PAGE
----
Respiration—gas exchange between blood and an outside medium (air or water)—always takes place across a wet membrane whether the organ hosting the blood is a gill or a lung. There is no fundamental difference between gills and lungs. Their essential anatomy is the same: a large surface area overlaying blood vessels. To further increase the surface area for efficient gas exchange, gills are usually branched or filamentous and lungs may be invaginated or branchiate.
A gill is not necessarily restricted to an aquatic medium: if it can stay erect and wet, it will also function in the air. Likewise, a lung can also function in water. In fact, in certain habitats animals with gills can live side by side with animals with lungs.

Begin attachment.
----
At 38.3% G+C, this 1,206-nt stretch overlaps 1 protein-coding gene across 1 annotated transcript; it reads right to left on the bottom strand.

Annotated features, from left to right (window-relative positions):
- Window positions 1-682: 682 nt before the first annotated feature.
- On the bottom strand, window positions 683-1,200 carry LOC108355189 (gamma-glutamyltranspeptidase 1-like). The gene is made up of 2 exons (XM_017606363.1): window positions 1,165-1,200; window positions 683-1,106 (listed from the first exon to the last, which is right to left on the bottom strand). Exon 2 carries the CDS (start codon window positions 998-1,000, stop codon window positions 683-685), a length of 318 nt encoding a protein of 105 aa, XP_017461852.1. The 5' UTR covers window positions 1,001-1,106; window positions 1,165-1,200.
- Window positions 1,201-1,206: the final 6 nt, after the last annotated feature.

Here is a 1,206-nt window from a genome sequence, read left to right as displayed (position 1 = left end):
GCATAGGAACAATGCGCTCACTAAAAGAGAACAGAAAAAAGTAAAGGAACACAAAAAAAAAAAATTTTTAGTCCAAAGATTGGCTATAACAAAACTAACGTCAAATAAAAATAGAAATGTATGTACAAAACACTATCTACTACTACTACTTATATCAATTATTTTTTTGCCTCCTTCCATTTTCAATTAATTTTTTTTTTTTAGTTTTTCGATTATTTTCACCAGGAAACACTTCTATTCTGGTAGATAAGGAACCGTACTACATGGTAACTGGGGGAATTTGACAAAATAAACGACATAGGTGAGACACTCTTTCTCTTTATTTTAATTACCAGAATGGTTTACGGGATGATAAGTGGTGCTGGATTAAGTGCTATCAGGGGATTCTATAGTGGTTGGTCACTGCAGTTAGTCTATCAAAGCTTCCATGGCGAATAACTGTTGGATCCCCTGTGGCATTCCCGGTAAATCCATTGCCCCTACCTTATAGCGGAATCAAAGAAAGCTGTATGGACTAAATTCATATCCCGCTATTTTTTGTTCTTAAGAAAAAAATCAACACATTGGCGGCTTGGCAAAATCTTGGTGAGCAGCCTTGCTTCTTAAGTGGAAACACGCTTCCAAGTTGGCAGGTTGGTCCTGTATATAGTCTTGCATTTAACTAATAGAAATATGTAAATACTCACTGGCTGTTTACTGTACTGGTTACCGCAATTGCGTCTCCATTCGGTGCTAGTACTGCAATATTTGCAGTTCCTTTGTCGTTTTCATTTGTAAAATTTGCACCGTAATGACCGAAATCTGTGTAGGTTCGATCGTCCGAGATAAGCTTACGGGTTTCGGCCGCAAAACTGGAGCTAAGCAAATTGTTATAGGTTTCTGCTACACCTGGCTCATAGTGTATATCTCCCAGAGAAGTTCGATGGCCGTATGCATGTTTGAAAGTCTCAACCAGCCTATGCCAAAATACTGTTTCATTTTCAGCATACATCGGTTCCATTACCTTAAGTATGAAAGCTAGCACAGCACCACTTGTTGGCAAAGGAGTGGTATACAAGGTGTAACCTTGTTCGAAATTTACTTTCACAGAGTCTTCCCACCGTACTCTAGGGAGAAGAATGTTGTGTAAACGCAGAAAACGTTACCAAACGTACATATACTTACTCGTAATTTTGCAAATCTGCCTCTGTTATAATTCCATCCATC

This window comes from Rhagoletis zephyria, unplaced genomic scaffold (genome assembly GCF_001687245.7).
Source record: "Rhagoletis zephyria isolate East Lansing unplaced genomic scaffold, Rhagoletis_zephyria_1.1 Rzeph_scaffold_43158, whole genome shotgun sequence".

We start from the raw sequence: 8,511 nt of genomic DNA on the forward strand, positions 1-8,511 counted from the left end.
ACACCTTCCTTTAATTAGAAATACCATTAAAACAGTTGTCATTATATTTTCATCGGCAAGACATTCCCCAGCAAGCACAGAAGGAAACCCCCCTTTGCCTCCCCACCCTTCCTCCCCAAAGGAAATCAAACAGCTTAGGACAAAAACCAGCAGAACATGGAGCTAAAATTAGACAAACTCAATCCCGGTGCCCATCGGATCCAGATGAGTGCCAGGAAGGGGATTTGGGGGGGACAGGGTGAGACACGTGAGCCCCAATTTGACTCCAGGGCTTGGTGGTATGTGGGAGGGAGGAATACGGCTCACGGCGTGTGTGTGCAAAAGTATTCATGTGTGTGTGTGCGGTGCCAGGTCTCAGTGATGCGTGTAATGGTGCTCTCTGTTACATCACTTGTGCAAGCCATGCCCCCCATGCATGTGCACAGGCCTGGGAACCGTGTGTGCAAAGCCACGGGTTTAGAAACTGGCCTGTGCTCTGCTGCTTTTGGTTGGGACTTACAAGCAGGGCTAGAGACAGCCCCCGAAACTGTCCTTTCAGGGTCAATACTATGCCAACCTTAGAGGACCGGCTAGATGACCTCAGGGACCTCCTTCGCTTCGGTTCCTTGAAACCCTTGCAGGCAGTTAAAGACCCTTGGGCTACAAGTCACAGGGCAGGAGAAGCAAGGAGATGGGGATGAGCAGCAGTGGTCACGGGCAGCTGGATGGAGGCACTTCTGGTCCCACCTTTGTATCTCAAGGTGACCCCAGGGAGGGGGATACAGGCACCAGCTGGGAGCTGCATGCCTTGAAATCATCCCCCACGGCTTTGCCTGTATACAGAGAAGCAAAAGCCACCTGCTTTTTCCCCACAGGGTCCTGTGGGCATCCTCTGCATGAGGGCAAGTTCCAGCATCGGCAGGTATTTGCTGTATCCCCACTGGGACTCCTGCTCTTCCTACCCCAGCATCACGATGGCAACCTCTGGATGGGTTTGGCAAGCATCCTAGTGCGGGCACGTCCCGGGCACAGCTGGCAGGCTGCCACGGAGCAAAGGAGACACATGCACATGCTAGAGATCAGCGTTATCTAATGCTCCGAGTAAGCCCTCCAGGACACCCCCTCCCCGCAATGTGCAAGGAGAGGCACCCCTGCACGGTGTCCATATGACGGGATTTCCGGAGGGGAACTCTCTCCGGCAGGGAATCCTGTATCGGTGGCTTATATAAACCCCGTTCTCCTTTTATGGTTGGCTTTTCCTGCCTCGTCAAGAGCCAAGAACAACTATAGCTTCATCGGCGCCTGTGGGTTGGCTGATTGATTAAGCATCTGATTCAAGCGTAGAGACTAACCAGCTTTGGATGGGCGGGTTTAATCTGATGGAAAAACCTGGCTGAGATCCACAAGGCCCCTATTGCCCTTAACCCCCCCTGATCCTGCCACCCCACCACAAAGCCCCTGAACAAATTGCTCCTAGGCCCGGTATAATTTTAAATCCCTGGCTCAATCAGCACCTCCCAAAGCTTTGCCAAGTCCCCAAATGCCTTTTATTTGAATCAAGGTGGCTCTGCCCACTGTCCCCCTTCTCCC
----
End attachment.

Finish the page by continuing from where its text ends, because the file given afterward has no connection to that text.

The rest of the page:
Here is an example. In this picture are 2 species of tiny snails that I found on a rock that I had pulled out of the sea during the high tide at a Florida beach. The 4 snails with shiny shells are Assiminea succinea, a species in the superfamily Rissooidea. They have small rudimentary gills. The snail with the duller shell near the center-left is Pedipes ovalis in the family Ellobiidae. Like its distant relatives the pulmonate land snails, Pedipes ovalis obtains its oxygen via a lung.
We see that in transitionary seashore habitats snail species with gills and lungs live alongside each other, creating an evolutionary mosaic.